“I was terrified but determined to get through this,” Henderson said. “I loved being with many younger students who have taught me what they are going through. I found the work very challenging especially the standard of academic writing. I had to hire a tutor. So whatever obstacles I was faced with, I just kept jumping over them.”
That’s especially true of her PTSD, she said, and the accompanying stress, crying and “moments of sheer hell,” tempered by the “the laughing, the relief and the moments of sheer heaven.”
“I gained confidence and a good feeling of self-worth, and I overcame many fears at Cal Poly,” she said. “Being around many people helped me build back my self-esteem, which led to me taking back my dignity and being able to be proud of myself again.
“I hope I can inspire older woman or any gender, any race or ethnicity, or people with disabilities to not give up in anything they do. Hold on and believe in yourself and love yourself, as there is help at Cal Poly.”
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College of Science and Mathematics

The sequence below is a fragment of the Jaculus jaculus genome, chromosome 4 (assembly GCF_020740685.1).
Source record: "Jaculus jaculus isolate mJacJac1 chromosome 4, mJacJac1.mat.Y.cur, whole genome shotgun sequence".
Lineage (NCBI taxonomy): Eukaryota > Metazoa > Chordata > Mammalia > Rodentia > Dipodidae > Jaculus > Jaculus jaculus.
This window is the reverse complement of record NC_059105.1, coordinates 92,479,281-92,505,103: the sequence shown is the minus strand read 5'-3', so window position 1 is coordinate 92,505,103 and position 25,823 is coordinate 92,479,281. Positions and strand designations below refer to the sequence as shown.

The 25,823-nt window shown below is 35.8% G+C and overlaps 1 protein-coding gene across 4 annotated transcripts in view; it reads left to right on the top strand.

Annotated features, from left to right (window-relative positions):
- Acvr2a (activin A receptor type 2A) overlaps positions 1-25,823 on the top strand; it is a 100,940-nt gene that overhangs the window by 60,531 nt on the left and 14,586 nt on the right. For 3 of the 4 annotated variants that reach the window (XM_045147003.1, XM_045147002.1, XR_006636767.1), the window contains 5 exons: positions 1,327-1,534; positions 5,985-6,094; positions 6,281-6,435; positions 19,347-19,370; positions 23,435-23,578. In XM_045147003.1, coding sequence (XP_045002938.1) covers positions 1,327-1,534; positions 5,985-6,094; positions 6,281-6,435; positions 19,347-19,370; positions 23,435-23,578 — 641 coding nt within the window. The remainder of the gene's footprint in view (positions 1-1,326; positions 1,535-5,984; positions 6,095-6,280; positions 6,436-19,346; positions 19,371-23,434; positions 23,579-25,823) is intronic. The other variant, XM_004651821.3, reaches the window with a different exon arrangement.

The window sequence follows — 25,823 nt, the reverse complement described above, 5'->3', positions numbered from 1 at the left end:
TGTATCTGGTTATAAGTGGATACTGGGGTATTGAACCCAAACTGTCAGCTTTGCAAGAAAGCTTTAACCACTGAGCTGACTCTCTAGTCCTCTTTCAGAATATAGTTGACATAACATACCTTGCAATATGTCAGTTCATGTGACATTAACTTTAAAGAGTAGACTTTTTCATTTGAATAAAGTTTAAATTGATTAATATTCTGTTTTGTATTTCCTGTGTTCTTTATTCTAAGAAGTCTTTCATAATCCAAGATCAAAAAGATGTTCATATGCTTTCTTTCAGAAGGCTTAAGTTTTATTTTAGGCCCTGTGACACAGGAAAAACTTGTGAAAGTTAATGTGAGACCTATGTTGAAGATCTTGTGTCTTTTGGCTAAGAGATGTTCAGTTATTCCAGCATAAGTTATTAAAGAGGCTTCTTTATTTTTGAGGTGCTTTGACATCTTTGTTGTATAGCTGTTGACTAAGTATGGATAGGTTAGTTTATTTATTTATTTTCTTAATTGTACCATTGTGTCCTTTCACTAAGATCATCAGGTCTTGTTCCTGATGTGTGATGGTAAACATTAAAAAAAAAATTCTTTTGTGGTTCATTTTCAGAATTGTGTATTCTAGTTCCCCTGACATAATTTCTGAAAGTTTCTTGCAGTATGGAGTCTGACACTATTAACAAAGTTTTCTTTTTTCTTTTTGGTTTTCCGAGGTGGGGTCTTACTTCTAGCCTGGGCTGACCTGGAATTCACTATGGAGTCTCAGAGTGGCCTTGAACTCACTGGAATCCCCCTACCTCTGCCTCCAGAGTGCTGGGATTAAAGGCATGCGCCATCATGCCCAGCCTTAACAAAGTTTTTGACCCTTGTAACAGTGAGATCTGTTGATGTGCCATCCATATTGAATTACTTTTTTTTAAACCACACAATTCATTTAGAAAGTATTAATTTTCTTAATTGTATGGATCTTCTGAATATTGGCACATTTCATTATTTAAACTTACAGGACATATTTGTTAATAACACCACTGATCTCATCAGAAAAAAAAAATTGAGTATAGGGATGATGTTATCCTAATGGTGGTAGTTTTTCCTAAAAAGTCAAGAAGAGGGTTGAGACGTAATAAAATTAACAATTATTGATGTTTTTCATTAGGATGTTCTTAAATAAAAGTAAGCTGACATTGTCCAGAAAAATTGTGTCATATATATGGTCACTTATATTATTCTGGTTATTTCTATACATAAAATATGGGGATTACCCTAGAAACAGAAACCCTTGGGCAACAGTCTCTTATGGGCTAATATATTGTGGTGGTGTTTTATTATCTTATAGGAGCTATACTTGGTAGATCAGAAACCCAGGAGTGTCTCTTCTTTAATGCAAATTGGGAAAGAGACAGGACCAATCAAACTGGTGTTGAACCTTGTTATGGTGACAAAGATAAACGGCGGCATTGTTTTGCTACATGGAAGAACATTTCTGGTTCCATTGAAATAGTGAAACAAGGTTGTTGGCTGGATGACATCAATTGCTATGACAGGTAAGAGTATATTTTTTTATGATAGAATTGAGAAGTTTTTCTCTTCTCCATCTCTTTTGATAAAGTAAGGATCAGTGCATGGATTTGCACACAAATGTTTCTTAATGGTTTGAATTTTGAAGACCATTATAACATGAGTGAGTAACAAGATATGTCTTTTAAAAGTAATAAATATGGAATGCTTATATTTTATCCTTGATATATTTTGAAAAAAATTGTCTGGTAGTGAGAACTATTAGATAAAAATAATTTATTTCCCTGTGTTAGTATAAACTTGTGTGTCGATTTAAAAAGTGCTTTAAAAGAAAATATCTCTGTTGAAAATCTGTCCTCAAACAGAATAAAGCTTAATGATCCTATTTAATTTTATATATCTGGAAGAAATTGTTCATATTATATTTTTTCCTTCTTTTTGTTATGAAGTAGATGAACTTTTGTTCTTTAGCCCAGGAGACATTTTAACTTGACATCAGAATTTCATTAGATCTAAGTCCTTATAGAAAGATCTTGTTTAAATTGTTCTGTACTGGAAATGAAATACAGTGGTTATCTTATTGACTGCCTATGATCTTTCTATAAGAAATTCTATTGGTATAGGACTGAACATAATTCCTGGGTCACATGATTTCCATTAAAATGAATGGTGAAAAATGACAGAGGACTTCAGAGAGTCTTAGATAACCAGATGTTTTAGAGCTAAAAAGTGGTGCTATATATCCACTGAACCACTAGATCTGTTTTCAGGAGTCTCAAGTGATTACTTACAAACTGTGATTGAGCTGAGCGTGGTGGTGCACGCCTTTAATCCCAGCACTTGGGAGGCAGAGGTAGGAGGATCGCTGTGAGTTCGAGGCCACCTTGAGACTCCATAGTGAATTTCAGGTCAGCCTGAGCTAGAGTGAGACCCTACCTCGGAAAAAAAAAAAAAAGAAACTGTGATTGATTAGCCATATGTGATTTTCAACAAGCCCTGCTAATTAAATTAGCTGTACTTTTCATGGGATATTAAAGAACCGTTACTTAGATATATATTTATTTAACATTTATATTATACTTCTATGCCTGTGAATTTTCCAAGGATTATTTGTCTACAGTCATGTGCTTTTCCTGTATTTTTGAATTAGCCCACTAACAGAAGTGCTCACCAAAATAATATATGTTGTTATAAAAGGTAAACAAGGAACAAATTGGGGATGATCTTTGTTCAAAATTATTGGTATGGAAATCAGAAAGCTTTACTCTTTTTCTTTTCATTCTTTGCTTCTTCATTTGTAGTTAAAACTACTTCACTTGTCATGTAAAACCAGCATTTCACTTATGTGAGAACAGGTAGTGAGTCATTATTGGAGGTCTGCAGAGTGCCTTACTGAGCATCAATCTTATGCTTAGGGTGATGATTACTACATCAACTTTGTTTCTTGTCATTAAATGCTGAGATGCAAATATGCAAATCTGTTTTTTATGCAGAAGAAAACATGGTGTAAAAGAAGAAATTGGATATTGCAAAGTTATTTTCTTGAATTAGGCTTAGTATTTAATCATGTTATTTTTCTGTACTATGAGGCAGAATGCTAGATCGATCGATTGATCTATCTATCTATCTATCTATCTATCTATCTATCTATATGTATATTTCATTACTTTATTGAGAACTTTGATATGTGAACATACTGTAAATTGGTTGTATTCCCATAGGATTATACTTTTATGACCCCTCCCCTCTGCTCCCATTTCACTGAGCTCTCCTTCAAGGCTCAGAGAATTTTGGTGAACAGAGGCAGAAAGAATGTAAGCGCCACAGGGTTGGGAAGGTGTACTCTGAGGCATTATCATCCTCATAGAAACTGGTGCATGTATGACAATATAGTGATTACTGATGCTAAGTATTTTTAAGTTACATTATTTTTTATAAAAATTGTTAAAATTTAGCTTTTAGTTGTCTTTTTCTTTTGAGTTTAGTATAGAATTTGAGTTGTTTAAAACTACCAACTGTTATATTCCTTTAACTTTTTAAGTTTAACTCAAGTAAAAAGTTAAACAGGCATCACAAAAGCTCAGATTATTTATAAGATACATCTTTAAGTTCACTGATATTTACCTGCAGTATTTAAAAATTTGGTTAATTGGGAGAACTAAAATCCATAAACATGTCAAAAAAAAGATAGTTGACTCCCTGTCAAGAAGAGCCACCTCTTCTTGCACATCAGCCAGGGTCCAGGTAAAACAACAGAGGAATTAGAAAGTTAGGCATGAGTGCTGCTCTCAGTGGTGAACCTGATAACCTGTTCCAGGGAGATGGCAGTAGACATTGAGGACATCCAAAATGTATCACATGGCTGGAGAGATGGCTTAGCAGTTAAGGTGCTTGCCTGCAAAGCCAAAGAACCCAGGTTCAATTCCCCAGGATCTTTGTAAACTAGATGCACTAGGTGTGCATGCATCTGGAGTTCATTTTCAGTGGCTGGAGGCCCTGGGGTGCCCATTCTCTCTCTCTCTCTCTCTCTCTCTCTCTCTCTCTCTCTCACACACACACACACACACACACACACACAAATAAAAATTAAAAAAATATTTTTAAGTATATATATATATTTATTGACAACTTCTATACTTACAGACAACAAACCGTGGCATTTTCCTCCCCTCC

Guthrie, 31, majored in kinesiology with a concentration in exercise science, in hopes of landing a career as a physical therapist. He is among 620 degree recipients in his college.
He plans to return to his native Missouri to enter a three-year doctorate of physical therapy program at Washington University in St. Louis. He’s come a long way since dropping out of high school as a sophomore in Missouri. At age 18, in 2003, he enlisted in the U.S. Army and served six years, included two deployments in Iraq.
“I’ve seen the good, the bad, the ugly, the bravery, the camaraderie, the loss of life, the tragedy — everything in between,” he said. “I’ve seen the whole spectrum of war and combat.
“I was awarded the Bronze Star of valor for things I did in Sadr City, which is an area inside of Baghdad. I was in the infantry. I carried so many different weapons, did so many patrols, hiked so many hills, slept on the side of so many mountains, met so many different families from Iraq, it shaped my life — absolutely.”
Kris Jankovitz, one of his kinesiology professors, called Guthrie a hero for his 27 months served in Iraq, as well as time spent protecting embassies after he mustered out of the service.
“With everything he has seen, the friends he lost during the war, and those he has lost to suicide from PTSD, he is amazingly optimistic,” Jankovitz said.
Guthrie was attracted to the kinesiology program because of the faculty, and he changed his original plan to attend Fresno State after attending a Cal Poly orientation.
“The professors got me excited,” he said. “I like challenges. I know I’m not the best in my subjects and classes, but I sure as heck loved to be pushed academically. Cal Poly faculty presented themselves very well. I had to go here.”